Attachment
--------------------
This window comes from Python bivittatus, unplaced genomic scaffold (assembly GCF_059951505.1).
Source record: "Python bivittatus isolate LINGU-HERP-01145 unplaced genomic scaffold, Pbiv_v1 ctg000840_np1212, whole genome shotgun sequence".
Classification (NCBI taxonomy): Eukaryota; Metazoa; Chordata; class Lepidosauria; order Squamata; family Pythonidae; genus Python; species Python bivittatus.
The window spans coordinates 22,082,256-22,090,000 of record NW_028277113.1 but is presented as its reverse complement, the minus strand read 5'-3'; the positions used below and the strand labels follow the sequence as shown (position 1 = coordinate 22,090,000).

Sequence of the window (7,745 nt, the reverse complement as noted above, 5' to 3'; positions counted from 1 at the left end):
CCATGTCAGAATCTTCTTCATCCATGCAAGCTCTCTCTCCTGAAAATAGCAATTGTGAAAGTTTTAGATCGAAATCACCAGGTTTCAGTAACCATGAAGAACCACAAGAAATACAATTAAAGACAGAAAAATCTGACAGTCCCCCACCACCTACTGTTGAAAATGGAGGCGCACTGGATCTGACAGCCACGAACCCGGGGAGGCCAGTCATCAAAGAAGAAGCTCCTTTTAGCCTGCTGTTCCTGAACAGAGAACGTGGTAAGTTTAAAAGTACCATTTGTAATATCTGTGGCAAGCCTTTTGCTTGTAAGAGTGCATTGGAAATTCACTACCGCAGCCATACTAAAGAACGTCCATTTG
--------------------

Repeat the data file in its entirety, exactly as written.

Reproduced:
This window comes from Python bivittatus, unplaced genomic scaffold (assembly GCF_059951505.1).
Source record: "Python bivittatus isolate LINGU-HERP-01145 unplaced genomic scaffold, Pbiv_v1 ctg000840_np1212, whole genome shotgun sequence".
Classification (NCBI taxonomy): Eukaryota; Metazoa; Chordata; class Lepidosauria; order Squamata; family Pythonidae; genus Python; species Python bivittatus.
The window spans coordinates 22,082,256-22,090,000 of record NW_028277113.1 but is presented as its reverse complement, the minus strand read 5'-3'; the positions used below and the strand labels follow the sequence as shown (position 1 = coordinate 22,090,000).

Sequence of the window (7,745 nt, the reverse complement as noted above, 5' to 3'; positions counted from 1 at the left end):
CCATGTCAGAATCTTCTTCATCCATGCAAGCTCTCTCTCCTGAAAATAGCAATTGTGAAAGTTTTAGATCGAAATCACCAGGTTTCAGTAACCATGAAGAACCACAAGAAATACAATTAAAGACAGAAAAATCTGACAGTCCCCCACCACCTACTGTTGAAAATGGAGGCGCACTGGATCTGACAGCCACGAACCCGGGGAGGCCAGTCATCAAAGAAGAAGCTCCTTTTAGCCTGCTGTTCCTGAACAGAGAACGTGGTAAGTTTAAAAGTACCATTTGTAATATCTGTGGCAAGCCTTTTGCTTGTAAGAGTGCATTGGAAATTCACTACCGCAGCCATACTAAAGAACGTCCATTTG